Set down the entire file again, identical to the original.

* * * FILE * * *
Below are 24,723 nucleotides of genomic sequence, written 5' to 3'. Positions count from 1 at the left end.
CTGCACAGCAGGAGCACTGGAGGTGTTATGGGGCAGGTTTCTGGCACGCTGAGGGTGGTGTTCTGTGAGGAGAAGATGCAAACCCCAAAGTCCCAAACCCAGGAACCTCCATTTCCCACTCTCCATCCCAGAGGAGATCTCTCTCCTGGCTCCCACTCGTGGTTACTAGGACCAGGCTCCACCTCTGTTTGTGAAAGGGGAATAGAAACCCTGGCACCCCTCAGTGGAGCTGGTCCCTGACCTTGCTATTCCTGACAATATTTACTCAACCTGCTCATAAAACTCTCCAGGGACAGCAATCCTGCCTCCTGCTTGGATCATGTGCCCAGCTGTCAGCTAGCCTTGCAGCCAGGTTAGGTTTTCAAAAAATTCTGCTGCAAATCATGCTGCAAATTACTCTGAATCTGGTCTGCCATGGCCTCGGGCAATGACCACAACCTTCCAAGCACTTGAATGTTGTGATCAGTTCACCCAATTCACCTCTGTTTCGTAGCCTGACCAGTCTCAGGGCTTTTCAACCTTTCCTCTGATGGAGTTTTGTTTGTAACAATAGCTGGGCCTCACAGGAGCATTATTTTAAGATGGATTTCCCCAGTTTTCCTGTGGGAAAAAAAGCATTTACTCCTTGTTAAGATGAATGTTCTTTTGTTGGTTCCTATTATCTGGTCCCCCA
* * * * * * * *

Below are 24,723 nucleotides of genomic sequence, written 5' to 3'. Positions count from 1 at the left end.
CTGCACAGCAGGAGCACTGGAGGTGTTATGGGGCAGGTTTCTGGCACGCTGAGGGTGGTGTTCTGTGAGGAGAAGATGCAAACCCCAAAGTCCCAAACCCAGGAACCTCCATTTCCCACTCTCCATCCCAGAGGAGATCTCTCTCCTGGCTCCCACTCGTGGTTACTAGGACCAGGCTCCACCTCTGTTTGTGAAAGGGGAATAGAAACCCTGGCACCCCTCAGTGGAGCTGGTCCCTGACCTTGCTATTCCTGACAATATTTACTCAACCTGCTCATAAAACTCTCCAGGGACAGCAATCCTGCCTCCTGCTTGGATCATGTGCCCAGCTGTCAGCTAGCCTTGCAGCCAGGTTAGGTTTTCAAAAAATTCTGCTGCAAATCATGCTGCAAATTACTCTGAATCTGGTCTGCCATGGCCTCGGGCAATGACCACAACCTTCCAAGCACTTGAATGTTGTGATCAGTTCACCCAATTCACCTCTGTTTCGTAGCCTGACCAGTCTCAGGGCTTTTCAACCTTTCCTCTGATGGAGTTTTGTTTGTAACAATAGCTGGGCCTCACAGGAGCATTATTTTAAGATGGATTTCCCCAGTTTTCCTGTGGGAAAAAAAGCATTTACTCCTTGTTAAGATGAATGTTCTTTTGTTGGTTCCTATTATCTGGTCCCCCA